Morning Rounds Shraddha Chakradhar

Fauci and other health leaders to update senators on Covid-19 response

Top infectious disease expert Anthony Fauci, CDC director Robert Redfield, FDA commissioner Stephen Hahn, and assistant health secretary Brett Giroir will be back in front of a Senate panel this morning to provide an update on the U.S. response to Covid-19. All eyes have been on the CDC in recent days as the agency released guidance that seemed to suggest it had determined that aerosol transmission is a major way that SARS-CoV-2 is spread — only to reverse course and say that guidance had been posted in error. 

Here's what else is happening with the pandemic: 

  • The U.S. has officially recorded 200,000 Covid-19 deaths, reaching that dubious milestone faster than any other country. “The idea of 200,000 deaths is really very sobering, in some respects stunning,” Fauci told CNN, while some medical groups urged continued precautions, including mask wearing, as the U.S. heads into flu season. 
  • A group of 34 Democratic lawmakers yesterday introduced the Science and Transparency Over Politics, or STOP, Act, which would create a task force to investigate any political interference in public health agencies' response to the pandemic. 
  • The Washington Post reports that the FDA is expected to issue new guidance on what it would take for the agency to approve a Covid-19 vaccine. The guidance includes tougher standards — such as following participants in late-stage trials for a median of at least two months —  that mean a vaccine is highly unlikely to be approved before election day on Nov. 3. 
  • Access to fast and cheap Covid-19 testing is a still a problem for many parts of the U.S., and the writers of a new First Opinion for STAT write that ensuring access to tests that meets these characteristics — even if they're not as accurate as the current gold standard of PCR tests — will be essential to staving off a second wave of the coronavirus. "This will provide essential information for staying up and running this fall and into the winter as we await the development and deployment of safe and effective Covid-19 vaccines," they write.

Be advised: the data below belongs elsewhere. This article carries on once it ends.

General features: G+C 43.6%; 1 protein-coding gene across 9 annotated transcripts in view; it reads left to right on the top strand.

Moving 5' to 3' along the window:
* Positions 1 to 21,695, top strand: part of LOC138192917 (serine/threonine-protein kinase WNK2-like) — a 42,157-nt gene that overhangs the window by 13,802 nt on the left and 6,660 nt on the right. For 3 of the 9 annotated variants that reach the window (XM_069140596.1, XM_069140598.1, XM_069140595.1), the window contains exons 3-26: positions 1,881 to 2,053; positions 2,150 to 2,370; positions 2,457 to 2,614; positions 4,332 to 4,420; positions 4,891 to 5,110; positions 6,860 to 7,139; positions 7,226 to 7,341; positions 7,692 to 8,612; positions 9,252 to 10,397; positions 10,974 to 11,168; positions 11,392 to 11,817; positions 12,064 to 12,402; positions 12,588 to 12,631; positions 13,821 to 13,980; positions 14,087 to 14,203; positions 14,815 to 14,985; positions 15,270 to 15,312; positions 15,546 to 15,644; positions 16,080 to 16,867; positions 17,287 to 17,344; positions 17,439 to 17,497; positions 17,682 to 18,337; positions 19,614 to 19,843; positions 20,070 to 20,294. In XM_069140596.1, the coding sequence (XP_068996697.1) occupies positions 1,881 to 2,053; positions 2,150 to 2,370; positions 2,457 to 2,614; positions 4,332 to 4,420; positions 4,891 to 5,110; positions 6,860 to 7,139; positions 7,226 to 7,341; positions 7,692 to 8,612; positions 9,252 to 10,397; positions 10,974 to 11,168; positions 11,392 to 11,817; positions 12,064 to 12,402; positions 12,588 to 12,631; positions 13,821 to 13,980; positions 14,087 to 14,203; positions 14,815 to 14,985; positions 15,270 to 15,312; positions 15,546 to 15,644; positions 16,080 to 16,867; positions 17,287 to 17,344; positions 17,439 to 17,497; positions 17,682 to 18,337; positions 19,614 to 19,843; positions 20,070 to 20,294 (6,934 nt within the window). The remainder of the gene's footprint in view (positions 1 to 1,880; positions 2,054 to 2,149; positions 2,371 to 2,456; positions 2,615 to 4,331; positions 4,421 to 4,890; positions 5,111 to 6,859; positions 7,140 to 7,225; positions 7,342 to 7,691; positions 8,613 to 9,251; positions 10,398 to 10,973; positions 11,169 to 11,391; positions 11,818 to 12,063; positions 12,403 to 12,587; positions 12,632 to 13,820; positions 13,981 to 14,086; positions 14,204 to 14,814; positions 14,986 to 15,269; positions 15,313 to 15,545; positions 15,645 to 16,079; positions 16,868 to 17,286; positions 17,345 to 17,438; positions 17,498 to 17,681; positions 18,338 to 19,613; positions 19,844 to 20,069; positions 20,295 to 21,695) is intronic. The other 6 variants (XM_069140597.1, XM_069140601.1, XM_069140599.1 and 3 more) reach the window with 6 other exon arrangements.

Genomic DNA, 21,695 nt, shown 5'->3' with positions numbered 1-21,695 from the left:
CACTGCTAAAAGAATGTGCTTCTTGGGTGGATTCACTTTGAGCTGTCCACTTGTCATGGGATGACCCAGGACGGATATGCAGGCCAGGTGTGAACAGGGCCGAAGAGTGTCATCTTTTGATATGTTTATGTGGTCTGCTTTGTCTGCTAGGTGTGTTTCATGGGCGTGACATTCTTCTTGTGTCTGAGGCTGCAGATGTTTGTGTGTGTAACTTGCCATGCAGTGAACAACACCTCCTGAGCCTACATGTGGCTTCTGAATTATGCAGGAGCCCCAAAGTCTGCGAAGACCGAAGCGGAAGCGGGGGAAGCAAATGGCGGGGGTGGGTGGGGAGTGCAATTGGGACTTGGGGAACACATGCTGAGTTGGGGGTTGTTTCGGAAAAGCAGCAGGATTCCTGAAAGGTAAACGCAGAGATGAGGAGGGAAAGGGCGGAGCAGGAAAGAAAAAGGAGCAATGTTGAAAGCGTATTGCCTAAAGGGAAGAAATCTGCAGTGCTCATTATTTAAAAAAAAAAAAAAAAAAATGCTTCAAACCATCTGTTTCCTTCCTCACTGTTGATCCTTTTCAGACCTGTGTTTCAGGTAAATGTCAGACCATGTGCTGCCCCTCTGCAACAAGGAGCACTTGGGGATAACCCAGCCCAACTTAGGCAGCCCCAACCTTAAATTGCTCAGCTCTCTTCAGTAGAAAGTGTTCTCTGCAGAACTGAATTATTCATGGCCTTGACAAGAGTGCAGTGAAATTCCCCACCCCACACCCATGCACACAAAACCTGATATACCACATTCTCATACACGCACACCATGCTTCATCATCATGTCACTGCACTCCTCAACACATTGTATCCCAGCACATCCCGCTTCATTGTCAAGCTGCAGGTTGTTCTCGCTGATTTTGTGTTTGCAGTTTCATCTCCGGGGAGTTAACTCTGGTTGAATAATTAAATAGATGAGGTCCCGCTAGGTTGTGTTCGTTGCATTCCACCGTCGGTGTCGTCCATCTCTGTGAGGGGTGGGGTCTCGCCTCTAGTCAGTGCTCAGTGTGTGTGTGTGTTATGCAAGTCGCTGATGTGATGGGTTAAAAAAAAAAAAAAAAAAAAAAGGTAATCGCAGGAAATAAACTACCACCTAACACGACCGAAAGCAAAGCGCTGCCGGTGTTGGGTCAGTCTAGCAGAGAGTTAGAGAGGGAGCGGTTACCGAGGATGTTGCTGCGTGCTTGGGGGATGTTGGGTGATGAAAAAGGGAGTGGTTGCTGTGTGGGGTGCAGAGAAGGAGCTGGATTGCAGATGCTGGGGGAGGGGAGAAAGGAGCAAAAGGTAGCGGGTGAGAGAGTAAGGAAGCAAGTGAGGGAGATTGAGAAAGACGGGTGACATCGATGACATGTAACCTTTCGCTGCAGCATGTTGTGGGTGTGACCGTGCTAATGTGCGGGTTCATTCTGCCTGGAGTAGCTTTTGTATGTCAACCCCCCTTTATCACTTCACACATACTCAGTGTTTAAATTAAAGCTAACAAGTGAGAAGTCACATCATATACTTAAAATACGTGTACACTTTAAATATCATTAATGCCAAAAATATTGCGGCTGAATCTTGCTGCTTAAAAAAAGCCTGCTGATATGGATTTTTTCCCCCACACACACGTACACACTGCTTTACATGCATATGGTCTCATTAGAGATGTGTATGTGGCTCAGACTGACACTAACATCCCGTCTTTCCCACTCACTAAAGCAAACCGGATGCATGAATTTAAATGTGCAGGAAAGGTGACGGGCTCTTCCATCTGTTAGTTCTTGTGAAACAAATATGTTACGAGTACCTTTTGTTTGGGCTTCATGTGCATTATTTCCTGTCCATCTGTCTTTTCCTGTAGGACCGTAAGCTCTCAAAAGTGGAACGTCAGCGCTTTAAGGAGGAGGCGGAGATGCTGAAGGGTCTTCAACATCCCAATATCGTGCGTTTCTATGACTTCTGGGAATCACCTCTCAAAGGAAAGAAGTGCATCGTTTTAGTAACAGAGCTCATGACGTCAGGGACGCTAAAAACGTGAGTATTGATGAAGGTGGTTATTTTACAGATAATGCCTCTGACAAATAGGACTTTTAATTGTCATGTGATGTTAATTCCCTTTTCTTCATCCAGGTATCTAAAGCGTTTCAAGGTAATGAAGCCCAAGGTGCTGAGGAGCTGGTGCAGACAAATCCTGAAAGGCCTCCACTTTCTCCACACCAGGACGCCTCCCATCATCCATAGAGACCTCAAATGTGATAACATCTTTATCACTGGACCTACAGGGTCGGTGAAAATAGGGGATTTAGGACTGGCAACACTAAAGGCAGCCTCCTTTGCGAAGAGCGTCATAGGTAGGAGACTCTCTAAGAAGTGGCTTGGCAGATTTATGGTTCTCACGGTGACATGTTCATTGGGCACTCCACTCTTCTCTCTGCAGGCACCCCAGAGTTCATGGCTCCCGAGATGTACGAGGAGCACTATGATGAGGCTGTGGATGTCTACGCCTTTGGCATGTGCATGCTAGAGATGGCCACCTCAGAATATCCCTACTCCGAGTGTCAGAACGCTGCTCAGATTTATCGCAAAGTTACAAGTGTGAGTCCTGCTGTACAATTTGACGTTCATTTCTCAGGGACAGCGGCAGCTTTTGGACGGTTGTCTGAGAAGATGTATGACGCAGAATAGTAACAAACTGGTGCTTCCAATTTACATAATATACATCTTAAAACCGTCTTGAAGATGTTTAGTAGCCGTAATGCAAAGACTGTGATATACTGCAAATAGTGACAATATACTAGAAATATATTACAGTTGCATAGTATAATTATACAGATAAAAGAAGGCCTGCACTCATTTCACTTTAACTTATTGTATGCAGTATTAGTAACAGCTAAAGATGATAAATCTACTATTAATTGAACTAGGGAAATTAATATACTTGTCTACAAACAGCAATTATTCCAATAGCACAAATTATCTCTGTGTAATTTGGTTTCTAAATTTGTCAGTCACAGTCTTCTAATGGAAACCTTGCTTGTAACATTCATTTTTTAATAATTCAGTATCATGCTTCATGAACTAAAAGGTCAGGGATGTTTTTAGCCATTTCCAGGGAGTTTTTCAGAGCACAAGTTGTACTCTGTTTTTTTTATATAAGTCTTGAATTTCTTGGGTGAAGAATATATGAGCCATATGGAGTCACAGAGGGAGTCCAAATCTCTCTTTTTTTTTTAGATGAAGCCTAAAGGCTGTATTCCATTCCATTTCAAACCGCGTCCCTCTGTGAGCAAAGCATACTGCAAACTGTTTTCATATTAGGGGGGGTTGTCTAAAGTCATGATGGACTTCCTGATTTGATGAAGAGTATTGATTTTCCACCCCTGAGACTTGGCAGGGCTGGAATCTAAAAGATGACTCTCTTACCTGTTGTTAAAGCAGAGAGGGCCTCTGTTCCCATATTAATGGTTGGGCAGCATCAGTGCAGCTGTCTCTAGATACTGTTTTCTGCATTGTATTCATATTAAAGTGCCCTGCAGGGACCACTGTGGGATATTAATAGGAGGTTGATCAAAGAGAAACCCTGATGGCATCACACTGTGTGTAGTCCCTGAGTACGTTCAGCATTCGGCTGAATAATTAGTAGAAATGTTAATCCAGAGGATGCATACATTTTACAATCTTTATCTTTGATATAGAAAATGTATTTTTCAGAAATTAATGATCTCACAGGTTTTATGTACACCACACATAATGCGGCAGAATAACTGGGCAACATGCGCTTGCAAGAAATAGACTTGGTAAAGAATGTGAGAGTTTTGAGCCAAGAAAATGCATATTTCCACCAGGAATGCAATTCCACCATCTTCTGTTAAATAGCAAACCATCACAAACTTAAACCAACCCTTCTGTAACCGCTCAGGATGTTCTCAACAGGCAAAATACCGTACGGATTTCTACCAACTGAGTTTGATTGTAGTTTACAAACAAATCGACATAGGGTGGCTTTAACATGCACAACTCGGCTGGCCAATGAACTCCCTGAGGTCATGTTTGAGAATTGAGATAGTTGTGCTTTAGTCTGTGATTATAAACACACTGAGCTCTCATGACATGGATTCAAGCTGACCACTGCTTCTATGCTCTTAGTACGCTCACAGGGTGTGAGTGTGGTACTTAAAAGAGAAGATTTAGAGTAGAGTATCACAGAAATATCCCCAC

CDC reports on the mental health of U.S. adults

Three new reports from the CDC outline the state of mental health among U.S. adults in 2019. More than 1 in 7 U.S. adults experienced some level of anxiety during 2019 — before the pandemic — while nearly 1 in 5 reported depression. Here's more about these reports:

  • Anxiety: When asked about their anxiety symptoms in the two weeks prior to being surveyed, nearly 10% of adults reported mild anxiety, while around 3% reported severe forms of anxiety. Women and those aged 18-29 were most likely to report being anxious. 
  • Depression: Nearly 12% of respondents reported mild depression symptoms in the two weeks prior to being surveyed, while nearly 3% reported severe depression. White and Black adults were most likely to report depression than other racial groups. 
  • Treatment: Around 1 in 5 U.S. adults reported getting any mental health treatment last year. Around 16% said they had taken some medication, while around 10% reporting getting counseling. 

In another health bet, Amazon expands virtual care program for employees

Amazon Care, a virtual health service that allows users to download an app to then text or video-call with a health care practitioner, has now been rolled out to all of Amazon's employees in Washington state. The service was thus far in a pilot phase. In addition to digitally connecting with providers, Amazon Care's app also allows users to refill prescriptions online that are then delivered by the tech giant's courier service. Providers from Care Medical, the private practice providing the medical services as part of Amazon Care, can also be dispatched to patients' homes to conduct in-person exams and some treatments. STAT Plus subscribers can read more here